Dedicated by the Memorial Fountain Commission in 1929 and located in the commercial heart of the Town of Palm Beach, the plaza was presented to the town by Harold S. Vanderbilt, its chairman, “as a gift from its residents.” The design was by local architect Addison Mizner.
Mizner moved to Palm Beach in 1918 and later that year completed his first commission, the Everglades Club. For the next decade, his celebrated Mediterranean Revival style would proliferate in Palm Beach and Boca Raton with commissions also in Georgia, Pennsylvania, and Connecticut. Memorial Fountain Park, realized during the Great Depression, was one of his last commissions.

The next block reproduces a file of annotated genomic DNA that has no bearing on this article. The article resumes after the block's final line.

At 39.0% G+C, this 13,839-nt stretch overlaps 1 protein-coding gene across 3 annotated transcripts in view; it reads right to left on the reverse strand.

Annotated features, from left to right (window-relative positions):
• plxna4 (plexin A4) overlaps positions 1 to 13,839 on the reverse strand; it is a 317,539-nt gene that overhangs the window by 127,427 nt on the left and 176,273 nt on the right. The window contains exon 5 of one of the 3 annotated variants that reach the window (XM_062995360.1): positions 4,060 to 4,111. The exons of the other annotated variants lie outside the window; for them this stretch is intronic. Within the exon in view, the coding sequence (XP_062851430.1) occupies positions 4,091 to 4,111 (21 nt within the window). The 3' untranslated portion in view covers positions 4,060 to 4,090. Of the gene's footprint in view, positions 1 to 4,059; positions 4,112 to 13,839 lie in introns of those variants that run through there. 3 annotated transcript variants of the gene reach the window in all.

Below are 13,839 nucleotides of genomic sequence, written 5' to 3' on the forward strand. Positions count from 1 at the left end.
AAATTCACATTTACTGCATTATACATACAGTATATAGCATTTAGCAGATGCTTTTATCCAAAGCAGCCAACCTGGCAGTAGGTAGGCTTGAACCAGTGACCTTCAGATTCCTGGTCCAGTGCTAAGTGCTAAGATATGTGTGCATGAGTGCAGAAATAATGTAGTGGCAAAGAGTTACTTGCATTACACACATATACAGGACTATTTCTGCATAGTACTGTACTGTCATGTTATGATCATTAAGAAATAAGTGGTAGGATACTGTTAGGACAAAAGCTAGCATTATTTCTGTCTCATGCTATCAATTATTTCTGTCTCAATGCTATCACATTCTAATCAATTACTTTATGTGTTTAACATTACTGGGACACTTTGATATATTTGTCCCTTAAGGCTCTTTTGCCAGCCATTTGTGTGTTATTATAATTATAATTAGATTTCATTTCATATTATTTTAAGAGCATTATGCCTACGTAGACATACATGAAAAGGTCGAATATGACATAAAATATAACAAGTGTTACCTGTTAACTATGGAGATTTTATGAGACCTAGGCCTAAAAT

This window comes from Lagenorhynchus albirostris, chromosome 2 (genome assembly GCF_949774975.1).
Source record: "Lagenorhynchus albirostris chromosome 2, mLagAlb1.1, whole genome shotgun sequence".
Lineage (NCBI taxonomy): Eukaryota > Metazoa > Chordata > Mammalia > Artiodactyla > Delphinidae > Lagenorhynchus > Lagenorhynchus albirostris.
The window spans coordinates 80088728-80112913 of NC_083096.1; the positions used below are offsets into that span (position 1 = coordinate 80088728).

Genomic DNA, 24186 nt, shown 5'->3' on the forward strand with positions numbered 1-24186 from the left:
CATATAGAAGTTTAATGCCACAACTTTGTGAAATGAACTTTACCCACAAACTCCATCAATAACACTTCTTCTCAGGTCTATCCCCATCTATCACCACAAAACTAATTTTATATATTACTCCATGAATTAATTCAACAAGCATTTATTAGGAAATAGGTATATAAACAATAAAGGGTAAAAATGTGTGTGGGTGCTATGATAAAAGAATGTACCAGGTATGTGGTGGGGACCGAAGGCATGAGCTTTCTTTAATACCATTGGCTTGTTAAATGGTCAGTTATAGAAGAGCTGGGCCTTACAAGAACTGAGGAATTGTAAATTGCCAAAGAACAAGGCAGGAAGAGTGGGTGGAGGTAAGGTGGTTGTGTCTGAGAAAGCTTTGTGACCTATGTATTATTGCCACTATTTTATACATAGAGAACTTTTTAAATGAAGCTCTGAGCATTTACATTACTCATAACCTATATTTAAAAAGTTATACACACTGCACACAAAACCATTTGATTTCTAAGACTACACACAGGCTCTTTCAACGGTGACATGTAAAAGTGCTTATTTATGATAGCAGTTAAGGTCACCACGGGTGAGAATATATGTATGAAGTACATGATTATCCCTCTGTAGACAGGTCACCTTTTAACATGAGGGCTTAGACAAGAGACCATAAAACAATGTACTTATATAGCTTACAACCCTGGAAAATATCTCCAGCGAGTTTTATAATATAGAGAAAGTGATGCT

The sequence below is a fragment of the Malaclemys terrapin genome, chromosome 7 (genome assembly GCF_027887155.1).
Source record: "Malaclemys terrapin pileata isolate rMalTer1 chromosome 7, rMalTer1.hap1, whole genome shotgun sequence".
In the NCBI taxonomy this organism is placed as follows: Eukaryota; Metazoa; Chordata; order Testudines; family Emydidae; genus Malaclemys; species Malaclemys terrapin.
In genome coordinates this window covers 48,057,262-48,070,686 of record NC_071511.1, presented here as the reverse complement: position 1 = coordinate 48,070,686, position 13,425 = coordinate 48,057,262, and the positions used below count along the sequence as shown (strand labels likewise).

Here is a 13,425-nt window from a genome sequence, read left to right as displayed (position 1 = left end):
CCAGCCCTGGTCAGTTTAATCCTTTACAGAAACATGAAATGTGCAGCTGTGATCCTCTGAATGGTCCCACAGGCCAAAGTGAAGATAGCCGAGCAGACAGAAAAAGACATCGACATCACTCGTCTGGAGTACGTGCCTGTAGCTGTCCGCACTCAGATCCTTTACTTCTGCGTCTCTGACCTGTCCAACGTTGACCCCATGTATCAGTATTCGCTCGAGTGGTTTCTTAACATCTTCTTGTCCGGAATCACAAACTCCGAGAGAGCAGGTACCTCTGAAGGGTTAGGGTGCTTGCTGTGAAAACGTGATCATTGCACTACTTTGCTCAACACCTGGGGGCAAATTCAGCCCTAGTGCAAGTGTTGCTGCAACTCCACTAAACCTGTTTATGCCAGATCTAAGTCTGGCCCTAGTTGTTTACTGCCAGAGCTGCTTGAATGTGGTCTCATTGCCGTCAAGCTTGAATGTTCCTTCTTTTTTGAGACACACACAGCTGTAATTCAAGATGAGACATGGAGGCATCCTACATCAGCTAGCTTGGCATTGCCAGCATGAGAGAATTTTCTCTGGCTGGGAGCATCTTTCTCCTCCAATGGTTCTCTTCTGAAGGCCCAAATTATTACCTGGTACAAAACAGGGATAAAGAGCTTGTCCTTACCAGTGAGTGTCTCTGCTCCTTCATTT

The design is a simple linear plaza with a central reflecting pool lined by walks, tightly clipped hedges and evenly spaced palms. On the upper terrace is a central fountain, inspired by the Fountain of the Sea Horses, an 18th century work by Christopher Unterberger at the Villa Borghese in Rome, Italy. Twin sets of staircases running the entire width of the plaza provide access to the upper terrace. The lower staircase on axis with the fountain has a central rill spilling into the pool. The plaza is punctuated by alcoves and walls for seating, and entrance piers with urns marking the arrival to the upper terrace and lower plaza. A World War II memorial plaque was added in 1985.